Further good news, relative to the torn-ACL baseline that I had in mind, is that I gather I should be walking in less than a week after the surgery, and back on the tennis court within 3 months.
The difference in this regard between a casual athlete like me, and a professional like Rose or Shumpert, is as follows. All of us are projected to be 80% recovered after three months, 90% after six months, and 95% after a year. But I can play tennis at 80%, whereas if you are driving to the basket and/or defending against the likes of LeBron James, you had better reach at least 95% before you even think about it.
Wednesday, May 08, 2013
Tax policy colloquium, week 14: Raj Chetty's "Active vs. Passive Decisions and Crowd-Out in Retirement Savings Accounts: Evidence from Denmark"
Our final speaker of the semester was Raj Chetty, presenting the above-titled paper, which has already (deservedly) received enormous attention, both within the field and from policymakers, even though it hasn't been officially published yet. (Of course, it's not as if all that many people, at least in the field, really do read much in the way of published versions of papers, since the working paper versions may appear years earlier.)
Chetty's paper takes advantage of some stunningly complete data from Denmark, providing information about people's income, savings within retirement accounts, and overall wealth-holdings (at least of financial assets), and extending over a long period when Danish policy changes created the equivalent of large-scale natural experiments. The idea is to test the effects on people's overall financial wealth - not just that which they hold in employers' retirement savings accounts - when the rules for the accounts change in either of two respects. The first is either (i) requiring mandatory contributions to the accounts or (ii) changing the amount that one invests through them, out of one's paycheck, as a default (i.e., unless one specifically opts to change the contribution amount). The second is changing the amount of any tax incentives for investing in the accounts.
A couple of preliminary notes: First, mandating contributions can be a lot more like merely defaulting them in than one might initially think. If you are required to contribute more, thus reducing your currently available cash flow and increasing your retirement savings, then, so long as you are not in a corner, you can respond by reducing your outside saving. In such cases, the only real difference between a mandate and a default is that reversing out the latter may be easier (as well as more precise, if the mandated saving has different characteristics than the outside saving you can reduce).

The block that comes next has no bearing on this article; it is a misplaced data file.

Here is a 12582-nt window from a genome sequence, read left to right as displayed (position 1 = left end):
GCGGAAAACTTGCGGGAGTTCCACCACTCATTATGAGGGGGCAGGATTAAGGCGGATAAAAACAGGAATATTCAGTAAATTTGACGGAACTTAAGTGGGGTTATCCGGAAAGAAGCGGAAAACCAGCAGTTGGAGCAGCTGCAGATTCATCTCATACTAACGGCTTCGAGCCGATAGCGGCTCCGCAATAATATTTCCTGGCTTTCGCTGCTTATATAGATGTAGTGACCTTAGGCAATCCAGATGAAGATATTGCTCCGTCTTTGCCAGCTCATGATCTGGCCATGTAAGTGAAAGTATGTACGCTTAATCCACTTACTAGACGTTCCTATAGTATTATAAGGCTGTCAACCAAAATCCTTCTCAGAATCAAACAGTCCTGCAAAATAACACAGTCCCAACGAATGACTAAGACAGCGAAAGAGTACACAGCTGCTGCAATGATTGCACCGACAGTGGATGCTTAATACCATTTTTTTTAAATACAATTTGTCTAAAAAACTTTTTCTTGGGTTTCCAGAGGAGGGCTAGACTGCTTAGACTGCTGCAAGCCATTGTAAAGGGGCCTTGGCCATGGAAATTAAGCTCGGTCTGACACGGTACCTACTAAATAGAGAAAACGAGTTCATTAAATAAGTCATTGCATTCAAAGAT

Second, when we say that retirement saving through employer accounts is tax-subsidized, we are describing it relative to an income tax framework. From a consumption tax perspective, exempting returns to saving (or the equivalent thereto) is "normal" treatment, not a tax subsidy. This can be important for certain purposes when we are thinking about the significance of the Chetty paper's findings - something that I may be writing about this summer, although I will not address it here and now.
A theoretical apparatus that the paper uses to make predictions about the data, which then are strongly confirmed, posits that there are two types of savers: "active" savers and "passive" savers. The former act like neoclassical utility maximizers. In other words, they have some sort of preference for the split between current consumption and saving, and if you change where they stand through mandates or defaults they will simply steer back towards where they wanted to be to begin with. If you give them tax incentives for retirement saving, a key response will be simply to redirect saving that they were already doing to the tax-favored accounts. They will only respond by saving more insofar as the incentive sufficiently affects the relative payoffs to create a slight change in the overall balance.
Passive savers, by contrast, are inattentive and easily steered. There actually are several different explanations of what they might be doing and why, and the paper doesn't try to choose between these explanations, although for some purposes it is quite important. They are posited not to respond to tax incentives because they aren't paying attention. They also don't deliberately offset any changes in retirement saving from their facing mandates or a change in the default.
It is theoretically indeterminate, in the paper's model, whether mandates and defaults will actually cause them to save more. Suppose that they start getting smaller paychecks due to larger contributions to their employer retirement accounts. Possibility (a) is that they go on consuming just as much as before, only they run their bank balances lower, perhaps have to borrow more, etc. So there is no change in their net saving, not because they are deliberately undoing the induced saving, but because their behavior is so entirely fixed. Possibility (b) is that they consume less in response to having smaller paychecks. E.g., suppose they are rule of thumb consumers who don't just go blindly on with the same consumption activities no matter what, but rather they treat their current checking account balances as telling them how much they have to spend for the month.